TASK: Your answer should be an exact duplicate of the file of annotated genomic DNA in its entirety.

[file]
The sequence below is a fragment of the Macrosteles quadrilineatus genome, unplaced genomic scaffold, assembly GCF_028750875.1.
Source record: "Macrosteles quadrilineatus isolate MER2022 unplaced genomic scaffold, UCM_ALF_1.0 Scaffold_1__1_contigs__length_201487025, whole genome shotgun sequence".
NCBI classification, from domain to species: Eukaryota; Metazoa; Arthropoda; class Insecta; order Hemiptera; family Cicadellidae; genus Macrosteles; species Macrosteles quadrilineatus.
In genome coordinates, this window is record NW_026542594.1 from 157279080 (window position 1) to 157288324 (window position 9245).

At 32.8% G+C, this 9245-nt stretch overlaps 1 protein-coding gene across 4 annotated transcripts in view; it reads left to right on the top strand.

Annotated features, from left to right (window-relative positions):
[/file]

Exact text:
The sequence below is a fragment of the Macrosteles quadrilineatus genome, unplaced genomic scaffold, assembly GCF_028750875.1.
Source record: "Macrosteles quadrilineatus isolate MER2022 unplaced genomic scaffold, UCM_ALF_1.0 Scaffold_1__1_contigs__length_201487025, whole genome shotgun sequence".
NCBI classification, from domain to species: Eukaryota; Metazoa; Arthropoda; class Insecta; order Hemiptera; family Cicadellidae; genus Macrosteles; species Macrosteles quadrilineatus.
In genome coordinates, this window is record NW_026542594.1 from 157279080 (window position 1) to 157288324 (window position 9245).

At 32.8% G+C, this 9245-nt stretch overlaps 1 protein-coding gene across 4 annotated transcripts in view; it reads left to right on the top strand.

Annotated features, from left to right (window-relative positions):